sunday life: in which i get told what my future husband and book look like

This week I see a psychic.


Actually, in the past two weeks I’ve seen a sum total of five psychics: Mitchell Coombes, the guy from TV series The One and author of Sensing Spirit (which made it to the top of the self-help bestseller list a few weeks back), Colette Baron-Reid, a prolific American “psychic to the stars” who’s conducted more than 50,000 readings over 22 years, this sweet woman up the road with a sandwich board out front offering 15 minute readings for 20 bucks (perfectly, she works from a card table draped in purple crushed velvet), Kristine Fry, the psychic all my friends’ friends seem to have on speed dial, and “Hope”, the 1800 soothsayer who said my career will either, um, stay the same or – wait for it – change direction in July. And that if I get pregnant next year, the baby will most likely “appear “at the end of the year, not the beginning. Um, Hope, that would be called a gestation period.

On the scale of all things woo-woo, I’m guessing many would rate psychics at about a seven, right? Surpassed, perhaps, by cryptozoologists and tea-leaf readers. So when writing about them a journalist will naturally test a good handful in the hope that such rigour will resemble sound scientific method. Although, of course, to write or talk about psychics, objective scientific thinking must be briefly suspended.

Leaving aside “Hope” and her despairing guestimating, the upshot of my little experiment is startling. Mitchell identifies my flat number, that my neighbour is not the full picnic set and that I shouldn’t move for a while (something I’d concluded myself just a few weeks ago). Speaking superfast and with his eyes shut, he also identifies the four book publishers I’ve been speaking to in the past month, and noted the three that weren’t right for me (again, bingo!).

Colette picks my exes’ very specific shortcomings (as well as, uncomfortably, my own pathos for sticking with them). And tells me I started my search for meaning at 13. Which is true. Indeed it started with ABC Radio’s The Search For Meaning series that I listened to while sick with glandular fever.  And apparently my future husband “ain’t pretty”. More of a rough diamond. Stay tuned on this one.

At this juncture I’ll step in and answer the lingering question: do psychics work? And can they help make life better? Hard to answer, but I’ll says this: the world is divided into those who believe in psychics, and those who don’t. Which sounds awfully like something Hope would say. Except that a Neilson poll has indeed found half of Australians believe in psychic powers.

And I’d argue those of us who believe are simply open to the possibility. We accept that our day-to-day perception of life is just that: a perception. We used to think the world was flat. Until our perception was shifted.  We also know quantum physics has proven matter doesn’t exist. And that, instead, you, me and that coffee cup are made up of a connected energy. And so we find it possible – fascinatingly so – that a psychic can tap into this common energy matrix, or vibration, and sense where we’re at.  Why not?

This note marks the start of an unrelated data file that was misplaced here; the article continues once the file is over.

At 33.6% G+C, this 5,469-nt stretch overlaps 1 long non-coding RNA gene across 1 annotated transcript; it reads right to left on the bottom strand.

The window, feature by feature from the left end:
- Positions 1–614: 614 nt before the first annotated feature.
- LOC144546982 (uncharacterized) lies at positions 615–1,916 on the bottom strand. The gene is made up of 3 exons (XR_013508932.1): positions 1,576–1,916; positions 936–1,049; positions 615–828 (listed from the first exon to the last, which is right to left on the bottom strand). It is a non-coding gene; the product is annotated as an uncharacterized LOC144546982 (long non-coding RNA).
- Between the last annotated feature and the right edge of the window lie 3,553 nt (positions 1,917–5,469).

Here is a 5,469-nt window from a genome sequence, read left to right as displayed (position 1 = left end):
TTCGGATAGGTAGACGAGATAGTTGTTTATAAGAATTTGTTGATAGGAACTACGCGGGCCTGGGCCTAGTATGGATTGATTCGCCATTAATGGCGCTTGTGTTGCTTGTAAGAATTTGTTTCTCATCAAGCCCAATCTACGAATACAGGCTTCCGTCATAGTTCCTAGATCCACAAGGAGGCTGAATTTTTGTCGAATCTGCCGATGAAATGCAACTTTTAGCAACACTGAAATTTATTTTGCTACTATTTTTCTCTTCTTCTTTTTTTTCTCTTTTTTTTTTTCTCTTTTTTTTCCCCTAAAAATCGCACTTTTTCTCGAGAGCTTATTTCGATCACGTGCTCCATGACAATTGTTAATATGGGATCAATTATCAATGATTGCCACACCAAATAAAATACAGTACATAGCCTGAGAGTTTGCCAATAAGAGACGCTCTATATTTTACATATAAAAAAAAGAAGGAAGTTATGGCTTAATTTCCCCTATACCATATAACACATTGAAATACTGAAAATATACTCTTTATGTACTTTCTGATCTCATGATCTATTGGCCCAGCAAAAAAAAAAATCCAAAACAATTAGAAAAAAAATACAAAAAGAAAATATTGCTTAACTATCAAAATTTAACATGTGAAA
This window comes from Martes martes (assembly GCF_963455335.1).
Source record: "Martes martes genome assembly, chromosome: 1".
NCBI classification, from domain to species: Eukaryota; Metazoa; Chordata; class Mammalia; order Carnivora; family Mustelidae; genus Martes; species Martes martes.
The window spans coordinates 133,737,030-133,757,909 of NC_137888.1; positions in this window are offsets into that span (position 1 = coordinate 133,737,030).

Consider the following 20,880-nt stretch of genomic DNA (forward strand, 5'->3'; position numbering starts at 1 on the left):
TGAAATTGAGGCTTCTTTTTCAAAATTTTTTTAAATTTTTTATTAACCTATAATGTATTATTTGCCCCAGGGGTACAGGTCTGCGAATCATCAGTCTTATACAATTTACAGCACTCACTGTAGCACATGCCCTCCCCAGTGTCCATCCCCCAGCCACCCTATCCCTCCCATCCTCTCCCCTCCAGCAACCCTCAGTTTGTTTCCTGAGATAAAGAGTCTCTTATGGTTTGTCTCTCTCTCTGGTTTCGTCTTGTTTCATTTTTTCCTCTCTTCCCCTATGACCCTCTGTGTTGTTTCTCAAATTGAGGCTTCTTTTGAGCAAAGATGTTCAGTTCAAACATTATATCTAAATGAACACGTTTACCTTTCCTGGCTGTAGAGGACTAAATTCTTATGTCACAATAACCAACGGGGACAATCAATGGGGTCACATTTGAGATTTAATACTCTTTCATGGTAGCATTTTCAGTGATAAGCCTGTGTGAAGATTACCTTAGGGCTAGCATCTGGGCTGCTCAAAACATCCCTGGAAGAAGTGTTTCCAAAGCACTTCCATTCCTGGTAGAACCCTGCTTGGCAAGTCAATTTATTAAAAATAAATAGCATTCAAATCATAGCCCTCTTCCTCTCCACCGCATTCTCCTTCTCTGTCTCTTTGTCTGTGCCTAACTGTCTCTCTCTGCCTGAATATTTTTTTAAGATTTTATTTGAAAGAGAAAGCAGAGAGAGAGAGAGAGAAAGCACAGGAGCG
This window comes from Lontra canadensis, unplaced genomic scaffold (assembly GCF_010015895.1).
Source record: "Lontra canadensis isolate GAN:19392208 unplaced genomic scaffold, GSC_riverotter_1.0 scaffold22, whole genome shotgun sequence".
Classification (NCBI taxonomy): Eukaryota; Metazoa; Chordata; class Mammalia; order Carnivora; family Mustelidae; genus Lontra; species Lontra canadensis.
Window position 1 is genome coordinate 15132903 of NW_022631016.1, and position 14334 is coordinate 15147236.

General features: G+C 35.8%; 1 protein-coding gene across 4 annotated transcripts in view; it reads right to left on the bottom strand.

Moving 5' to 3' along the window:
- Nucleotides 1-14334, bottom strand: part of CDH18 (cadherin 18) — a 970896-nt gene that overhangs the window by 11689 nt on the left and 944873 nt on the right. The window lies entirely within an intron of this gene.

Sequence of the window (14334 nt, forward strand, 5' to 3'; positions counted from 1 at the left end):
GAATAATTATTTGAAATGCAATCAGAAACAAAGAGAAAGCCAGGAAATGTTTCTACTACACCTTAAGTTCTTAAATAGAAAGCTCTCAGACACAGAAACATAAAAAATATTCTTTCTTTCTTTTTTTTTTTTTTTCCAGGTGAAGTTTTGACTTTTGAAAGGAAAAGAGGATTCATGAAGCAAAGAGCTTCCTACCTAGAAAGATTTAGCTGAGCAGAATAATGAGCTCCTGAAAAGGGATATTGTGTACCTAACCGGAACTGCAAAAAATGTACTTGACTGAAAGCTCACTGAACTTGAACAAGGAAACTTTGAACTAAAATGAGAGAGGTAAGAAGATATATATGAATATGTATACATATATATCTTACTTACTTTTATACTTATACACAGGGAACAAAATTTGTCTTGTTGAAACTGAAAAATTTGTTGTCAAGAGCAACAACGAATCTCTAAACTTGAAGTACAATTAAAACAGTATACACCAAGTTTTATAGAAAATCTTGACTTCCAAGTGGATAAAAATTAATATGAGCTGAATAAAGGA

But here’s an interesting point: if you’re resistant to the whole psychic caper then you, necessarily, won’t get anything from it. Several of the psychics I chatted with are also mediums and endeavoured to communicate with my dead relatives. But I don’t really go for that kind of thing. I don’t have a need for it, and, to be honest, I’m a bit cynical and resistant to it. And so this aspect of the readings fell awkwardly flat.

So to this end, the real value of a psychic is that they simply hold a mirror up to wherever you’re at right now, to what you’re open to and to where you’re already heading. And if you doggedly cling to objective scientific method, then you’ll see the experience through that (limited) prism, I guess.

In my various readings, the most rewarding bit is when the psychic talks broadly about how to steer life. Kristine, who picks up on where my career is at and can sense a big shift in me toward kindness and calmness, counsels me in backing off, not trying so hard. “Get out of your own way,” she says.  “Stop trying to control the unfolding”. Yes, such advice could apply to many slightly neurotic 30-something women. But the point is it resonates perfectly with my perception of life in that moment. And makes for a rich, dynamic conversation that leaves me feeling connected. Kristine is astounding at this. “I’m just a feedback loop,” she tells me. “I allow a space for looking at where your own energy is moving. When we tune in to this we can be more graceful.”

Do psychics work? Do they make life better? I don’t know. It’s up to you.

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